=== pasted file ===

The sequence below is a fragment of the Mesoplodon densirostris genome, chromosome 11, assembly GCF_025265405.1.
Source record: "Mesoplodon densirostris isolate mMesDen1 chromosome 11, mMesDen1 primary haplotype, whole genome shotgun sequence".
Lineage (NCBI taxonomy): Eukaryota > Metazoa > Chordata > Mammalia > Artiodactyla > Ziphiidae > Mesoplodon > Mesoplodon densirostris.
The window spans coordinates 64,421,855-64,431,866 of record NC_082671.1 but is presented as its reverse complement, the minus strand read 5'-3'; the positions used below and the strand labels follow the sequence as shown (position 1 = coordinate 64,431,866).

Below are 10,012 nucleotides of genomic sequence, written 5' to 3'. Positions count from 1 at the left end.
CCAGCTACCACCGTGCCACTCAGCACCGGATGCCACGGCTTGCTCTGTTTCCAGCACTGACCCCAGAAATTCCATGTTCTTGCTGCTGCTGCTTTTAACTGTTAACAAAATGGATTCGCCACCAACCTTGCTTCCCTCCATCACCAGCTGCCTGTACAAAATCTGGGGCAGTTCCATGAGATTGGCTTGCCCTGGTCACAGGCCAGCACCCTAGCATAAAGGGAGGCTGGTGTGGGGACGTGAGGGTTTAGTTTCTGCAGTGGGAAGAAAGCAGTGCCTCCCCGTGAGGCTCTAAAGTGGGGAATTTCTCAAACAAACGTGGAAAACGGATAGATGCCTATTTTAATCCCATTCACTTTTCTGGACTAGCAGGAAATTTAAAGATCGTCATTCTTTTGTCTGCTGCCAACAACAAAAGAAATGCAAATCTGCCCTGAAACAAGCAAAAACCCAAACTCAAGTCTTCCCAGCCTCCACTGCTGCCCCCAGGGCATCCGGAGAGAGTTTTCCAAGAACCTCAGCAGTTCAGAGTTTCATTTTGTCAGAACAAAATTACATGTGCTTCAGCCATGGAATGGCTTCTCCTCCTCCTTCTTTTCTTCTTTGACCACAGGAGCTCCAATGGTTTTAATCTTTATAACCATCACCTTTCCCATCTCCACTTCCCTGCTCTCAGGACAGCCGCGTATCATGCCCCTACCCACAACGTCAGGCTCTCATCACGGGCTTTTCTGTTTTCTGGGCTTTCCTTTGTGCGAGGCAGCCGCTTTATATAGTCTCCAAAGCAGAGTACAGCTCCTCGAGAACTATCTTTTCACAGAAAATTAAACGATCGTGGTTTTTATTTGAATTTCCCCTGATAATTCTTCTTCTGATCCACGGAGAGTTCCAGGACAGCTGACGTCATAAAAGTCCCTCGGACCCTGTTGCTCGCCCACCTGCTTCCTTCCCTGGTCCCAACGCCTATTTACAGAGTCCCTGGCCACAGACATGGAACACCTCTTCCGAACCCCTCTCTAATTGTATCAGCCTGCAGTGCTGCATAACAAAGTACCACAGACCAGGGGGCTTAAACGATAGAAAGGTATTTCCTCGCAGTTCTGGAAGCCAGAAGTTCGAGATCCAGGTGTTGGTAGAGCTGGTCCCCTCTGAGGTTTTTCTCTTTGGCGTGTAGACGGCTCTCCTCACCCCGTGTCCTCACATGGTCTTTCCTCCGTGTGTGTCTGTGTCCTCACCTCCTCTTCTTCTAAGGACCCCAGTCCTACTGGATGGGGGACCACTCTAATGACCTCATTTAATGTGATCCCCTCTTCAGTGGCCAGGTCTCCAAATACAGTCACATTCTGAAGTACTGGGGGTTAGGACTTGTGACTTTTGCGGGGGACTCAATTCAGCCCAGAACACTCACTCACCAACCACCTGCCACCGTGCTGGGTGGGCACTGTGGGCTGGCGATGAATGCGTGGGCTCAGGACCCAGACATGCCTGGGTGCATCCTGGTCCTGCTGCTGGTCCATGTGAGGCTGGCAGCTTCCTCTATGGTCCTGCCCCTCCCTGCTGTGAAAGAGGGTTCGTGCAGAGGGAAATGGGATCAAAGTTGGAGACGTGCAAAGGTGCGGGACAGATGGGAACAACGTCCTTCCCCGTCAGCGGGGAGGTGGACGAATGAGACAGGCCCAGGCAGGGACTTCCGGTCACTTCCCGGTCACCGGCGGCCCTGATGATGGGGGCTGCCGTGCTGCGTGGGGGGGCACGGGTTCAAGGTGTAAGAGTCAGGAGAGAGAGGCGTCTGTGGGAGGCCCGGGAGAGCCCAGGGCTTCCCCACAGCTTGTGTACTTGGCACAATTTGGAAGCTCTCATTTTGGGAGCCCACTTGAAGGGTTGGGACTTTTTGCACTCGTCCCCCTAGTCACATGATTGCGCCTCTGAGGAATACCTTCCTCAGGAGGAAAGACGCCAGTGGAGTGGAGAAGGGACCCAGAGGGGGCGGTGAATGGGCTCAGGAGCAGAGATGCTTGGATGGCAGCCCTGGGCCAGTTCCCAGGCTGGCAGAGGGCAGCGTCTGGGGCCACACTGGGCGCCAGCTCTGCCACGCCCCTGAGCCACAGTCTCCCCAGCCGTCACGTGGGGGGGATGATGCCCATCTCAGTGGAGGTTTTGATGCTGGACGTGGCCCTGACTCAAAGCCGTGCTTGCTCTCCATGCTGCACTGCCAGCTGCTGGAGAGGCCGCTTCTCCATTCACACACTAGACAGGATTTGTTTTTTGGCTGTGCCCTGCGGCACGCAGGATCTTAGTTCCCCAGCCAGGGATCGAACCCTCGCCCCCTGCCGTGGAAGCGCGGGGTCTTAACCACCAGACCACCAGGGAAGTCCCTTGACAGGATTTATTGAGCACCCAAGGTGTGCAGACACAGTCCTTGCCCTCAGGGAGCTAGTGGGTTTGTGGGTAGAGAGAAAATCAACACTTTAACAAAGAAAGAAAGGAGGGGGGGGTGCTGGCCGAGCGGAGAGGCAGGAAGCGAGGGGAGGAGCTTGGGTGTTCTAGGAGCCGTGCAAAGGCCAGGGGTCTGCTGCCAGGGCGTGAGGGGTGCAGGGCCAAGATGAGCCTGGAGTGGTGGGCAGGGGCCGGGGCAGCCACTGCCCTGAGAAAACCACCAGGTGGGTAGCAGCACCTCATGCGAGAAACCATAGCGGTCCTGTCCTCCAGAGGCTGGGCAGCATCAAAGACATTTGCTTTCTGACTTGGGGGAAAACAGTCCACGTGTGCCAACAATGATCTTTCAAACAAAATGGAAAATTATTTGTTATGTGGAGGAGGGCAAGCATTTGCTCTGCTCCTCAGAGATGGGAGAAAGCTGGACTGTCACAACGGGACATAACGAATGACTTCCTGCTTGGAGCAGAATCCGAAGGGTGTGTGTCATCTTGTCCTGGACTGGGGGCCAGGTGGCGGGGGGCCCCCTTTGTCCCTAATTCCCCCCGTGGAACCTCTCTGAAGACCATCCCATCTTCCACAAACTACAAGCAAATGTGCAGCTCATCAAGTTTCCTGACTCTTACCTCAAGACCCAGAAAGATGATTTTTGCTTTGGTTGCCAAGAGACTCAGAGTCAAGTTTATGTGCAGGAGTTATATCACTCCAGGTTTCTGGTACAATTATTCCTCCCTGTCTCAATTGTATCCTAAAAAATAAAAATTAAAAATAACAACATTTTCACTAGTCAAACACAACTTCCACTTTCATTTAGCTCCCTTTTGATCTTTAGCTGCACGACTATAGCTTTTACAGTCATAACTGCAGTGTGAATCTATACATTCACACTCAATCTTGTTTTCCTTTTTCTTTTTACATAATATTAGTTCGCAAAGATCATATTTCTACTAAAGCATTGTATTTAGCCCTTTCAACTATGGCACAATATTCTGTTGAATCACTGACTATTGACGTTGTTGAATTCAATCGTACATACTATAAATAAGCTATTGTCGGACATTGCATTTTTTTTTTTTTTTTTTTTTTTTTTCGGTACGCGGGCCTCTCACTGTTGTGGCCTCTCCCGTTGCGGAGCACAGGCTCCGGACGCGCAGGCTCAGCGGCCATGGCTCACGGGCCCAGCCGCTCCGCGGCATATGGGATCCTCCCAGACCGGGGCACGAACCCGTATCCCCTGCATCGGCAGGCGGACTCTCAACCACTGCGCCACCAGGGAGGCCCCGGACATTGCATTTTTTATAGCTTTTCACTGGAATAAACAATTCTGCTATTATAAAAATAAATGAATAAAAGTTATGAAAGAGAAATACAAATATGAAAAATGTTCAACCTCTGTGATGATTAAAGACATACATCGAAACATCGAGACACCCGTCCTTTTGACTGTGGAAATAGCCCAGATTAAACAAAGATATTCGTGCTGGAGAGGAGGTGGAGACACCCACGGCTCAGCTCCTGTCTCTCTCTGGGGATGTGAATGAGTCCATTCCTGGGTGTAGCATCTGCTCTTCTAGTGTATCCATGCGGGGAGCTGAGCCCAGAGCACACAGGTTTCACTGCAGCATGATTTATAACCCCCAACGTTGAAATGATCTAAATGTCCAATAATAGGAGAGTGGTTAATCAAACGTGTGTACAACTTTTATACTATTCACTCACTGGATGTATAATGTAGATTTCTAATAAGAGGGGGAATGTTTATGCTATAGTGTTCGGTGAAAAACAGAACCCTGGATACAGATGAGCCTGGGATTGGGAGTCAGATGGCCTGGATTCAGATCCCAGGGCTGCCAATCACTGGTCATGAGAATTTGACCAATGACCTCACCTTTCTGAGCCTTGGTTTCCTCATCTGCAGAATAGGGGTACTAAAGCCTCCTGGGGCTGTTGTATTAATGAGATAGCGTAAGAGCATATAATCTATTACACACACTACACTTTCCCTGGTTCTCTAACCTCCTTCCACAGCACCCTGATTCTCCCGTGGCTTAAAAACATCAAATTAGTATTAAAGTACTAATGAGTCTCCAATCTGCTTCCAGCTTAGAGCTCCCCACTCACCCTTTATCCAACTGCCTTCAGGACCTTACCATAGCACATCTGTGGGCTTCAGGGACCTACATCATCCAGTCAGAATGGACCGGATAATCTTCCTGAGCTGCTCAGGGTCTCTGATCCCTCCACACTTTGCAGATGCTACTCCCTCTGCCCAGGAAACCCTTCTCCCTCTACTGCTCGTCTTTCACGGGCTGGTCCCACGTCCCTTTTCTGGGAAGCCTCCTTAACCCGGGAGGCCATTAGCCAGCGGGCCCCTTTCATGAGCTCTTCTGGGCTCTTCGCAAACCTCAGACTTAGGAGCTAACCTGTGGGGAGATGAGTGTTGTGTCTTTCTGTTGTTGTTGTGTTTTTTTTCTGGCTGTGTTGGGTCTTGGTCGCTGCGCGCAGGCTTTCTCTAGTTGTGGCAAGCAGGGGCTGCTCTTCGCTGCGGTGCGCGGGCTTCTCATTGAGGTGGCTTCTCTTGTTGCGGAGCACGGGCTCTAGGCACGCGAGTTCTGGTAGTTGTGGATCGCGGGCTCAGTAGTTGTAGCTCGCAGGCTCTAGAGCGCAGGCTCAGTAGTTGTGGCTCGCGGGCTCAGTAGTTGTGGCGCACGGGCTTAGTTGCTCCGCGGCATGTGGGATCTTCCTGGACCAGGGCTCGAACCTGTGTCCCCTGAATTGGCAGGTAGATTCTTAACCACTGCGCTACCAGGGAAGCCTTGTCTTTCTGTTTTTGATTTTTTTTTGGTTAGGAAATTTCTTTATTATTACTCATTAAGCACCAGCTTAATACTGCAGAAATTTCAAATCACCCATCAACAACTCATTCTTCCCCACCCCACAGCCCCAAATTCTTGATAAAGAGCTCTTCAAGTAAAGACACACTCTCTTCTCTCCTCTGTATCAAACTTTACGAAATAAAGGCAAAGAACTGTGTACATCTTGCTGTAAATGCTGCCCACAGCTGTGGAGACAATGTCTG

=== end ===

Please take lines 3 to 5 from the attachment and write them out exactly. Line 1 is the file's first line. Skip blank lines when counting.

Lineage (NCBI taxonomy): Eukaryota > Metazoa > Chordata > Mammalia > Artiodactyla > Ziphiidae > Mesoplodon > Mesoplodon densirostris.
The window spans coordinates 64,421,855-64,431,866 of record NC_082671.1 but is presented as its reverse complement, the minus strand read 5'-3'; the positions used below and the strand labels follow the sequence as shown (position 1 = coordinate 64,431,866).

Below are 10,012 nucleotides of genomic sequence, written 5' to 3'. Positions count from 1 at the left end.